It is now popular to think that promissory obligation is grounded in an invitation to trust. I object that there are important differences between invitations and promises; appealing to trust faces one of the main problems alleged to face appealing to expectations; and whatever puzzles afflict promissory obligation afflict the obligation not to renege on one’s invitations.
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  25. Consequentialism and Robust Goods.Vuko Andrić - 2019 - Utilitas 31 (3):334-342.
    In this article, I critique the moral theory developed in Philip Pettit's The Robust Demands of the Good: Ethics with Attachment, Virtue, and Respect. Pettit's theory, which I label Robust-Goods Consequentialism, aims to avoid the problems but retain the attractive features of traditional consequentialist theories. The distinctive feature of Robust-Goods Consequentialism is a value theory that attempts to accommodate what Pettit calls rich goods: certain moral phenomena that can be categorized under the headings of attachment, virtue and respect. I argue (...)
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  26. The Identity-Enactment Account of Associative Duties.Saba Bazargan-Forward - 2019 - Philosophical Studies 176 (9):2351-2370.
    Associative duties are agent-centered duties to give defeasible moral priority to our special ties. Our strongest associative duties are to close friends and family. According to reductionists, our associative duties are just special duties—i.e., duties arising from what I have done to others, or what others have done to me. These include duties to abide by promises and contracts, compensate our benefactors in ways expressing gratitude, and aid those whom we have made especially vulnerable to our conduct. I argue, though, (...)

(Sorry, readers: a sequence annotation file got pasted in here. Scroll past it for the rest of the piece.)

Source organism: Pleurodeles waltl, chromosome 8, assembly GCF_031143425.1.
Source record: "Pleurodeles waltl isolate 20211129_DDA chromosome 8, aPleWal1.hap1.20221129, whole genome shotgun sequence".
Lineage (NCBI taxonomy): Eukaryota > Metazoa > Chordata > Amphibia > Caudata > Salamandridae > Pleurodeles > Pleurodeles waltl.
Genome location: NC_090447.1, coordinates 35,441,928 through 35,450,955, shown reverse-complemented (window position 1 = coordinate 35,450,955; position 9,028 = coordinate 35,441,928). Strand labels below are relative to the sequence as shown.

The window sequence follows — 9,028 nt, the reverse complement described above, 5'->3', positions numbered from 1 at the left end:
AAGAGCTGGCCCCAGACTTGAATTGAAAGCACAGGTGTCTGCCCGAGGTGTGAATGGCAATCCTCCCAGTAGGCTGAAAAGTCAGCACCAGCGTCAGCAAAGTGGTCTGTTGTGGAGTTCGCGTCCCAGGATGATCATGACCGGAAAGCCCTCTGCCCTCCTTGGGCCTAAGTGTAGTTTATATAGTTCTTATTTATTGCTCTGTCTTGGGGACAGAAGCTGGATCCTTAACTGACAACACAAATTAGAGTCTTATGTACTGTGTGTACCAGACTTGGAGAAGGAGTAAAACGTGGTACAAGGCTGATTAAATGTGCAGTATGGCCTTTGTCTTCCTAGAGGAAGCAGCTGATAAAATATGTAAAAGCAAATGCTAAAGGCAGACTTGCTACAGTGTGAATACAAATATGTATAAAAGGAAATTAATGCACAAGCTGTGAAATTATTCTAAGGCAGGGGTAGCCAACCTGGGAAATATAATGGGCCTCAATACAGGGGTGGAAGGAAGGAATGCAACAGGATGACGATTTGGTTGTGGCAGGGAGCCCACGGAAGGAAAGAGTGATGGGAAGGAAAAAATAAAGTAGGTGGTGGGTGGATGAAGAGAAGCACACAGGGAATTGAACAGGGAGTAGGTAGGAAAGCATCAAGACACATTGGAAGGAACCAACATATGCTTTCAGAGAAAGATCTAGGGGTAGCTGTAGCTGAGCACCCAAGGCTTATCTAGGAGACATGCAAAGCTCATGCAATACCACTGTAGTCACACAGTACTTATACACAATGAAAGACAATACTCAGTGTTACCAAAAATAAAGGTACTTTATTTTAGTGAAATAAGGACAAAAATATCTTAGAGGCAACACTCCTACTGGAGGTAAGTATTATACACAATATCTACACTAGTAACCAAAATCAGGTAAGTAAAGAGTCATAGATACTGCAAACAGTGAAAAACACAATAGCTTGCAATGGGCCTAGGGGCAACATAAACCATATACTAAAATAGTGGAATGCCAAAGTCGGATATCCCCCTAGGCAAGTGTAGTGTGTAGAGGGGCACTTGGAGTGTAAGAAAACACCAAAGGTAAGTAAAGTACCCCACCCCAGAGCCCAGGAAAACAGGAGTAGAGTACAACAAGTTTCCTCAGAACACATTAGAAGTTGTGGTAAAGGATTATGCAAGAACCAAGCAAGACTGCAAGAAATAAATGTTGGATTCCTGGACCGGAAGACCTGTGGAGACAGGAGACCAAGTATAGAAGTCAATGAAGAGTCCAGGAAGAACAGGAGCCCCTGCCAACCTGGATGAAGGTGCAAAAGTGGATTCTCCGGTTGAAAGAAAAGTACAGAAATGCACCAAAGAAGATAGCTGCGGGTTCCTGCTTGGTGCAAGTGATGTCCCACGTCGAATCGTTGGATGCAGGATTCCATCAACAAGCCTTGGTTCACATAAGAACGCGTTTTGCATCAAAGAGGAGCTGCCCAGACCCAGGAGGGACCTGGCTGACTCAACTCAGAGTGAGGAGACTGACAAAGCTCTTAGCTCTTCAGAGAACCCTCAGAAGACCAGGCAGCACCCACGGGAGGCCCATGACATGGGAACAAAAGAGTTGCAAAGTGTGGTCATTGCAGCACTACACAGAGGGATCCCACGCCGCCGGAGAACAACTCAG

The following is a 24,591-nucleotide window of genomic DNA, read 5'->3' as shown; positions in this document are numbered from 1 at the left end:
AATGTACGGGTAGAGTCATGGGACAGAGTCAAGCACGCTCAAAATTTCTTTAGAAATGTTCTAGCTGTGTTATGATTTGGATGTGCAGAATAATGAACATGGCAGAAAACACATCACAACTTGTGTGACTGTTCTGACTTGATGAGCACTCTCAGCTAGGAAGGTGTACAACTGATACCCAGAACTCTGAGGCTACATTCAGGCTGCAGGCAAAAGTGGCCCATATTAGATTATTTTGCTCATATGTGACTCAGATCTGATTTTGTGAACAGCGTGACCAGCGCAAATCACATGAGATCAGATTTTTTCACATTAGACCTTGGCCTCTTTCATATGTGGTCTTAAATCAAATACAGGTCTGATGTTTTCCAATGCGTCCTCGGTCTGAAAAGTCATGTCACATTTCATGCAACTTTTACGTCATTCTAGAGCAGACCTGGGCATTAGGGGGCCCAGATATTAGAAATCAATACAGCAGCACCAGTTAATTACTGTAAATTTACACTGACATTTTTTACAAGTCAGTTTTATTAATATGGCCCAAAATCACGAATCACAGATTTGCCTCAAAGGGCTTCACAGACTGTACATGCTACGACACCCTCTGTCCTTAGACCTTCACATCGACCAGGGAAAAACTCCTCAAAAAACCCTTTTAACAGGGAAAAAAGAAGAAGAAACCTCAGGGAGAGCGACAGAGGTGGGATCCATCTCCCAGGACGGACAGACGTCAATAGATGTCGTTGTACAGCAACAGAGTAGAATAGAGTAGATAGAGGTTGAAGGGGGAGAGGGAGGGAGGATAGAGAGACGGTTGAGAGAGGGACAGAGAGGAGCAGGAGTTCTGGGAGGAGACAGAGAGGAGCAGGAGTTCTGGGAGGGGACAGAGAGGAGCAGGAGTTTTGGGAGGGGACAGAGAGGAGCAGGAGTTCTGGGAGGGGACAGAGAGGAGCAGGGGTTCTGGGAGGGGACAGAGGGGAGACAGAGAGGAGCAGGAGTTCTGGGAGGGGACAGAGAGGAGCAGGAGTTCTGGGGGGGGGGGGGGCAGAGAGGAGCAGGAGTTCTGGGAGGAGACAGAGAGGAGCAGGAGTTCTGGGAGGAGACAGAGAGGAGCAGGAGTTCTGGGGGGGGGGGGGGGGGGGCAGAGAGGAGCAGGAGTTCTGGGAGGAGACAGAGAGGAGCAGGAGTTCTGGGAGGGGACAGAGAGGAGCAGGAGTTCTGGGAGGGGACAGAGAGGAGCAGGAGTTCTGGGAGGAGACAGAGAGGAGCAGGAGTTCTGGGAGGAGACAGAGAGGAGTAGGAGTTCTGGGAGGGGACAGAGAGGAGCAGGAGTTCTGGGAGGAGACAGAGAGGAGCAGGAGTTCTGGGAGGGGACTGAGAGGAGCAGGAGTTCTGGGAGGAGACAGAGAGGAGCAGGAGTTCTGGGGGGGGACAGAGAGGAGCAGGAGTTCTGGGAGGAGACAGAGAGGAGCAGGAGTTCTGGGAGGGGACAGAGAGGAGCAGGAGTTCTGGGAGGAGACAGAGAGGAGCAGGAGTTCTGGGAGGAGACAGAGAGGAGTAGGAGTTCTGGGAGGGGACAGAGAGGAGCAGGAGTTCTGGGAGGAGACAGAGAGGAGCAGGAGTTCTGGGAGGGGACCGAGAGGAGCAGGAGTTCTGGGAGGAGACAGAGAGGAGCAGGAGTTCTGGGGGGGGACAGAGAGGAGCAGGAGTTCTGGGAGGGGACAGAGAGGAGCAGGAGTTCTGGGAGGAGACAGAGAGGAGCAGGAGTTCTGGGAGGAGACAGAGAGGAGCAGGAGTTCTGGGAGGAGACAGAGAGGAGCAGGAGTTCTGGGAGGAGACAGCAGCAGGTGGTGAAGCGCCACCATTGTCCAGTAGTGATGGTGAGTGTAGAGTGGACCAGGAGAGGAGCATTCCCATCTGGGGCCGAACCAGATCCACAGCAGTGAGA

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  27. Moral Risk and Communicating Consent.Renée Jorgensen Bolinger - 2019 - Philosophy and Public Affairs 47 (2):179-207.
    In addition to protecting agents’ autonomy, consent plays a crucial social role: it enables agents to secure partners in valuable interactions that would be prohibitively morally risk otherwise. To do this, consent must be observable: agents must be able to track the facts about whether they have received a consent-based permission. I argue that this morally justifies a consent-practice on which communicating that one consents is sufficient for consent, but also generates robust constraints on what sorts of behaviors can be (...)
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  28. Почему эвиденциалисты должны верить обещаниям (Why Evidentialists Must Believe in Promises).Pavel Butakov - 2019 - Phiosophy. Journal of the Higher School of Economics 3 (3):172-200.